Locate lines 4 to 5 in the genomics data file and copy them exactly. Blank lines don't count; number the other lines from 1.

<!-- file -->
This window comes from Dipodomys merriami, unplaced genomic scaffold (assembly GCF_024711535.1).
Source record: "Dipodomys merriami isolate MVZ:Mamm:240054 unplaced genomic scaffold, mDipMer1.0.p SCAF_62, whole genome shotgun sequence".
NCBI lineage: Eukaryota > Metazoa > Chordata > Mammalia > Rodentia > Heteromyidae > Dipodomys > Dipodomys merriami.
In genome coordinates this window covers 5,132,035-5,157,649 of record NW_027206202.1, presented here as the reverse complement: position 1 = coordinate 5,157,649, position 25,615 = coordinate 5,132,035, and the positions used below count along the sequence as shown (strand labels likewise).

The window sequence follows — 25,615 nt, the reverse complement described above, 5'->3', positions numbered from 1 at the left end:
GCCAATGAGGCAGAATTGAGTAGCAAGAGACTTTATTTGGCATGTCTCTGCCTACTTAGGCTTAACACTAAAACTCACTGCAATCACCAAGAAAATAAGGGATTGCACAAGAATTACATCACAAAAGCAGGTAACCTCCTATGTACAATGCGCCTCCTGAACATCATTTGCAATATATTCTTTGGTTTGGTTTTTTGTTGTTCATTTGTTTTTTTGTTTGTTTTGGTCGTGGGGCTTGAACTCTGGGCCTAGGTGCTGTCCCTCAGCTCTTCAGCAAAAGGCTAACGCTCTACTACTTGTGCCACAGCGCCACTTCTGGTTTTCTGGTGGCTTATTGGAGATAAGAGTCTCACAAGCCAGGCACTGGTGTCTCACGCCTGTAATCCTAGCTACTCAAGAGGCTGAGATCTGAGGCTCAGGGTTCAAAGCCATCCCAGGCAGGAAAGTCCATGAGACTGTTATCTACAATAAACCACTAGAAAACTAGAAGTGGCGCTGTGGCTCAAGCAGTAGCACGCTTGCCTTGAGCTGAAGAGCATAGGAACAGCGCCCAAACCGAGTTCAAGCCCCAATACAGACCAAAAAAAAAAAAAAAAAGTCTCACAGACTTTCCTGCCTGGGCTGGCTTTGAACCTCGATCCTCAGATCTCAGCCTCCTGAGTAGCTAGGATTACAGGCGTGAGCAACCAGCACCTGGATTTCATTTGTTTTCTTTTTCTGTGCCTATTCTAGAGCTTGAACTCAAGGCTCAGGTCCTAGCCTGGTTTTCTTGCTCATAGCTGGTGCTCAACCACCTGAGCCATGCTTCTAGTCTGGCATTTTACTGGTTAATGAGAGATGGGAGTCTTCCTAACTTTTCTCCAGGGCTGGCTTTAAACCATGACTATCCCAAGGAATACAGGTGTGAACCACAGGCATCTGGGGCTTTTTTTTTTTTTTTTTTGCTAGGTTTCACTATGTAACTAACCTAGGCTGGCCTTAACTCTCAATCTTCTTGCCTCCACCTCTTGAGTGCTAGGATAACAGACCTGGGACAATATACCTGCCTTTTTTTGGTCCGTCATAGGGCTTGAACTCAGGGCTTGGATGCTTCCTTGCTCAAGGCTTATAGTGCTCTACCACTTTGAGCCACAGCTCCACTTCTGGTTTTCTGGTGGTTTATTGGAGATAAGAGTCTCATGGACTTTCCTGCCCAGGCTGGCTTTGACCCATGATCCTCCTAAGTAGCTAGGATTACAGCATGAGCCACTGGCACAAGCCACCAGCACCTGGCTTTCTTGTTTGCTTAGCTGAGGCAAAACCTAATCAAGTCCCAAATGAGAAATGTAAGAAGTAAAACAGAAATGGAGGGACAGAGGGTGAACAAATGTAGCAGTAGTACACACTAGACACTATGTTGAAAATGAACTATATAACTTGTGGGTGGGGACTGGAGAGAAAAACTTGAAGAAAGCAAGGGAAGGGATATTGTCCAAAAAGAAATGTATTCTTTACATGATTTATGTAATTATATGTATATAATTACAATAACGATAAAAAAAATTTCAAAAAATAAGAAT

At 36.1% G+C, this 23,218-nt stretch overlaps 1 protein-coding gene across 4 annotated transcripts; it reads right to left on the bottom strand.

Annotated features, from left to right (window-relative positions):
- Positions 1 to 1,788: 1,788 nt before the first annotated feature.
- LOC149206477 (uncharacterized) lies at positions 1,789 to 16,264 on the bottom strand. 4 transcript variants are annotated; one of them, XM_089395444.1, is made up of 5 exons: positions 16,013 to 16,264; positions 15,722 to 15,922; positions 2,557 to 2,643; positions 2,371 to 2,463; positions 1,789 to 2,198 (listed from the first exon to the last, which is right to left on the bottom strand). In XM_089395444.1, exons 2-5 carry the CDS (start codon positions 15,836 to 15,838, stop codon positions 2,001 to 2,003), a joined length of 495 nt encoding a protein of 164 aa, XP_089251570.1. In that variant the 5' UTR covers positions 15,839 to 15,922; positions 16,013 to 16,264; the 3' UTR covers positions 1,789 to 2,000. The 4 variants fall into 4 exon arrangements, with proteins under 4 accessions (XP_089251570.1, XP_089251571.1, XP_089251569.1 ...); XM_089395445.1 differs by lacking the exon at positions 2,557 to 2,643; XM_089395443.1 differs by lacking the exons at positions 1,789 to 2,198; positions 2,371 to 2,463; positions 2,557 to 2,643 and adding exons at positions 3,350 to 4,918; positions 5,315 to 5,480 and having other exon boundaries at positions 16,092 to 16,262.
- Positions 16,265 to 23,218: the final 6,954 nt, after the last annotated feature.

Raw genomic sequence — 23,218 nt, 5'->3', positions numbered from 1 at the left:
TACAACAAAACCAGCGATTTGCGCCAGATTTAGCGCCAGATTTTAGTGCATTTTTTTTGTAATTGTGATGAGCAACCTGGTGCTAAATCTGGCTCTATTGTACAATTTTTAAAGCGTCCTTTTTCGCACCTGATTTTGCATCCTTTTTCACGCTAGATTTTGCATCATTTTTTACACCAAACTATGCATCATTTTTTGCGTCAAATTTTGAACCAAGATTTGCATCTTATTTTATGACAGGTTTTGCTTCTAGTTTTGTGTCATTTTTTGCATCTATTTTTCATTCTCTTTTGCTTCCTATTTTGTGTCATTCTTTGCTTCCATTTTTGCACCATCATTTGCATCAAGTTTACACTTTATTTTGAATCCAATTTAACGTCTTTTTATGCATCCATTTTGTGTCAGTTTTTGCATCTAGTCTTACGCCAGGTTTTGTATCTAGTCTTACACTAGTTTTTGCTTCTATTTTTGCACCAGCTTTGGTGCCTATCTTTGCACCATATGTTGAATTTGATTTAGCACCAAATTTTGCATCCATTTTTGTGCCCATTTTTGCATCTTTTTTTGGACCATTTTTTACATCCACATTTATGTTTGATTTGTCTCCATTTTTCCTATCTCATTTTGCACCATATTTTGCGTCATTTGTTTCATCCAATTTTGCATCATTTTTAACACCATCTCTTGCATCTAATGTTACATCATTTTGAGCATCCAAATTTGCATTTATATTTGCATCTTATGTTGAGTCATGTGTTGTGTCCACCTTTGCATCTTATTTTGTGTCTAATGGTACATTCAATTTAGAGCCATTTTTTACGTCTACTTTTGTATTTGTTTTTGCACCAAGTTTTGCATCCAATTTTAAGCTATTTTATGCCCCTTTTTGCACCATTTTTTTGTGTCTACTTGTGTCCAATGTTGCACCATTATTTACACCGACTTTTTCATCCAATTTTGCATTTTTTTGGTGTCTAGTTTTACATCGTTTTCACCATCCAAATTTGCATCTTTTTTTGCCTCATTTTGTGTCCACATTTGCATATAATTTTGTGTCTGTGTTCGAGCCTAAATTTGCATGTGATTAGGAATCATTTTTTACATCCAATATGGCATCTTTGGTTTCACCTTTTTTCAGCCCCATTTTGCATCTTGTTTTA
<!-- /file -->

In genome coordinates this window covers 5,132,035-5,157,649 of record NW_027206202.1, presented here as the reverse complement: position 1 = coordinate 5,157,649, position 25,615 = coordinate 5,132,035, and the positions used below count along the sequence as shown (strand labels likewise).

The window sequence follows — 25,615 nt, the reverse complement described above, 5'->3', positions numbered from 1 at the left end: